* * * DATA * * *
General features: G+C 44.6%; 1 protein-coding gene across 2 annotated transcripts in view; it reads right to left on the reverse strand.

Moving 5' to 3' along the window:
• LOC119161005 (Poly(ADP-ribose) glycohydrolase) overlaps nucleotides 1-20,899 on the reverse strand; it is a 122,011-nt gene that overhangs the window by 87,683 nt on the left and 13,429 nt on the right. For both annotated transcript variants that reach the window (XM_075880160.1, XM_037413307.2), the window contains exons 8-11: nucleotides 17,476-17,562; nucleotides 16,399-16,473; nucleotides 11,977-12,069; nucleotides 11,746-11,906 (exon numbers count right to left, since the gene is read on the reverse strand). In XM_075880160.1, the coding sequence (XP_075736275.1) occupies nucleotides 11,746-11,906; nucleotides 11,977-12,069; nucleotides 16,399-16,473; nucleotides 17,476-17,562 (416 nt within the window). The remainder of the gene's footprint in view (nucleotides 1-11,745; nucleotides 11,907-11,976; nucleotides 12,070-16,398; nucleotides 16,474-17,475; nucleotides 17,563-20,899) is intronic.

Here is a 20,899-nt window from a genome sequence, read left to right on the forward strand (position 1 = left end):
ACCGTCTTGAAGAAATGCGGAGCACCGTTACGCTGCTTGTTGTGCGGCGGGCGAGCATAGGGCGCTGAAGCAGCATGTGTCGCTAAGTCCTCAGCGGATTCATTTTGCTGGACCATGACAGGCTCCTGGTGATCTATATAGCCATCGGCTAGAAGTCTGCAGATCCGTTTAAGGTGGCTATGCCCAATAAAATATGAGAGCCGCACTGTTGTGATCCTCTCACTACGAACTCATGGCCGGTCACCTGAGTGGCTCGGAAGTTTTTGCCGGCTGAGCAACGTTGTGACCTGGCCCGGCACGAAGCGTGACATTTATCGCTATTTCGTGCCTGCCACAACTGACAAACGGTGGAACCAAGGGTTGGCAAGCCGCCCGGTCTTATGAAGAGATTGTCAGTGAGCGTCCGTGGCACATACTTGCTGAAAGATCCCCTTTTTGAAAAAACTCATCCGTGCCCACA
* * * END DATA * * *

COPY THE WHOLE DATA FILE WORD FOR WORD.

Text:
General features: G+C 44.6%; 1 protein-coding gene across 2 annotated transcripts in view; it reads right to left on the reverse strand.

Moving 5' to 3' along the window:
• LOC119161005 (Poly(ADP-ribose) glycohydrolase) overlaps nucleotides 1-20,899 on the reverse strand; it is a 122,011-nt gene that overhangs the window by 87,683 nt on the left and 13,429 nt on the right. For both annotated transcript variants that reach the window (XM_075880160.1, XM_037413307.2), the window contains exons 8-11: nucleotides 17,476-17,562; nucleotides 16,399-16,473; nucleotides 11,977-12,069; nucleotides 11,746-11,906 (exon numbers count right to left, since the gene is read on the reverse strand). In XM_075880160.1, the coding sequence (XP_075736275.1) occupies nucleotides 11,746-11,906; nucleotides 11,977-12,069; nucleotides 16,399-16,473; nucleotides 17,476-17,562 (416 nt within the window). The remainder of the gene's footprint in view (nucleotides 1-11,745; nucleotides 11,907-11,976; nucleotides 12,070-16,398; nucleotides 16,474-17,475; nucleotides 17,563-20,899) is intronic.

Here is a 20,899-nt window from a genome sequence, read left to right on the forward strand (position 1 = left end):
ACCGTCTTGAAGAAATGCGGAGCACCGTTACGCTGCTTGTTGTGCGGCGGGCGAGCATAGGGCGCTGAAGCAGCATGTGTCGCTAAGTCCTCAGCGGATTCATTTTGCTGGACCATGACAGGCTCCTGGTGATCTATATAGCCATCGGCTAGAAGTCTGCAGATCCGTTTAAGGTGGCTATGCCCAATAAAATATGAGAGCCGCACTGTTGTGATCCTCTCACTACGAACTCATGGCCGGTCACCTGAGTGGCTCGGAAGTTTTTGCCGGCTGAGCAACGTTGTGACCTGGCCCGGCACGAAGCGTGACATTTATCGCTATTTCGTGCCTGCCACAACTGACAAACGGTGGAACCAAGGGTTGGCAAGCCGCCCGGTCTTATGAAGAGATTGTCAGTGAGCGTCCGTGGCACATACTTGCTGAAAGATCCCCTTTTTGAAAAAACTCATCCGTGCCCACA